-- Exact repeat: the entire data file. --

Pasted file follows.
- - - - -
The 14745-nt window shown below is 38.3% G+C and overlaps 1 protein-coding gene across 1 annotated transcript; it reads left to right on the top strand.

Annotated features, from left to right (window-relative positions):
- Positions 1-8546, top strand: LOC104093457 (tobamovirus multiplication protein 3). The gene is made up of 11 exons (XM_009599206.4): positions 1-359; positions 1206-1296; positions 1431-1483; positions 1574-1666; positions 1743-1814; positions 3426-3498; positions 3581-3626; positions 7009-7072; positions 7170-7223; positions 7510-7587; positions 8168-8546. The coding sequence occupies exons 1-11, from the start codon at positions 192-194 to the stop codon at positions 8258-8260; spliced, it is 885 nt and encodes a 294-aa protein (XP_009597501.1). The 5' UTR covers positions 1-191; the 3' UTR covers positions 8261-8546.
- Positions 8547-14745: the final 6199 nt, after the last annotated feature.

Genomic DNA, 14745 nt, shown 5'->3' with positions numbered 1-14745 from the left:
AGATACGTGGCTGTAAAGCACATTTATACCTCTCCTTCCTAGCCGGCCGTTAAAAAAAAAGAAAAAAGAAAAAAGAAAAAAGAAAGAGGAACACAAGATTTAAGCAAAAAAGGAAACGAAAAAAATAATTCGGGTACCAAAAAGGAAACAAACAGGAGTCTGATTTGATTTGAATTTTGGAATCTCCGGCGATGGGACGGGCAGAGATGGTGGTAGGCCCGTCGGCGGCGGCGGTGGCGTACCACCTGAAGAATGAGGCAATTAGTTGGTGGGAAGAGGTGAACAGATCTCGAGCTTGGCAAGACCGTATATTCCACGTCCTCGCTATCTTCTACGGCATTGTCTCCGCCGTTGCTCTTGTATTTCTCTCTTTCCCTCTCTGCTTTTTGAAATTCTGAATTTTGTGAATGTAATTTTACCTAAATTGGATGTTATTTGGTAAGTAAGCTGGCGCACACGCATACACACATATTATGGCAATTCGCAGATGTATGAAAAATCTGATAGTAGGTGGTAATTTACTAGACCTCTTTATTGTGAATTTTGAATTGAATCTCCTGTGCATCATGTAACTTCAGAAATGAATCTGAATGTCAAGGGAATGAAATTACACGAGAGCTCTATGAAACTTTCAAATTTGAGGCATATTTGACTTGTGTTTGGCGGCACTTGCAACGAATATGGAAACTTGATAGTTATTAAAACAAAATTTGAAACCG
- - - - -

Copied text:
The 14745-nt window shown below is 38.3% G+C and overlaps 1 protein-coding gene across 1 annotated transcript; it reads left to right on the top strand.

Annotated features, from left to right (window-relative positions):
- Positions 1-8546, top strand: LOC104093457 (tobamovirus multiplication protein 3). The gene is made up of 11 exons (XM_009599206.4): positions 1-359; positions 1206-1296; positions 1431-1483; positions 1574-1666; positions 1743-1814; positions 3426-3498; positions 3581-3626; positions 7009-7072; positions 7170-7223; positions 7510-7587; positions 8168-8546. The coding sequence occupies exons 1-11, from the start codon at positions 192-194 to the stop codon at positions 8258-8260; spliced, it is 885 nt and encodes a 294-aa protein (XP_009597501.1). The 5' UTR covers positions 1-191; the 3' UTR covers positions 8261-8546.
- Positions 8547-14745: the final 6199 nt, after the last annotated feature.

Genomic DNA, 14745 nt, shown 5'->3' with positions numbered 1-14745 from the left:
AGATACGTGGCTGTAAAGCACATTTATACCTCTCCTTCCTAGCCGGCCGTTAAAAAAAAAGAAAAAAGAAAAAAGAAAAAAGAAAGAGGAACACAAGATTTAAGCAAAAAAGGAAACGAAAAAAATAATTCGGGTACCAAAAAGGAAACAAACAGGAGTCTGATTTGATTTGAATTTTGGAATCTCCGGCGATGGGACGGGCAGAGATGGTGGTAGGCCCGTCGGCGGCGGCGGTGGCGTACCACCTGAAGAATGAGGCAATTAGTTGGTGGGAAGAGGTGAACAGATCTCGAGCTTGGCAAGACCGTATATTCCACGTCCTCGCTATCTTCTACGGCATTGTCTCCGCCGTTGCTCTTGTATTTCTCTCTTTCCCTCTCTGCTTTTTGAAATTCTGAATTTTGTGAATGTAATTTTACCTAAATTGGATGTTATTTGGTAAGTAAGCTGGCGCACACGCATACACACATATTATGGCAATTCGCAGATGTATGAAAAATCTGATAGTAGGTGGTAATTTACTAGACCTCTTTATTGTGAATTTTGAATTGAATCTCCTGTGCATCATGTAACTTCAGAAATGAATCTGAATGTCAAGGGAATGAAATTACACGAGAGCTCTATGAAACTTTCAAATTTGAGGCATATTTGACTTGTGTTTGGCGGCACTTGCAACGAATATGGAAACTTGATAGTTATTAAAACAAAATTTGAAACCG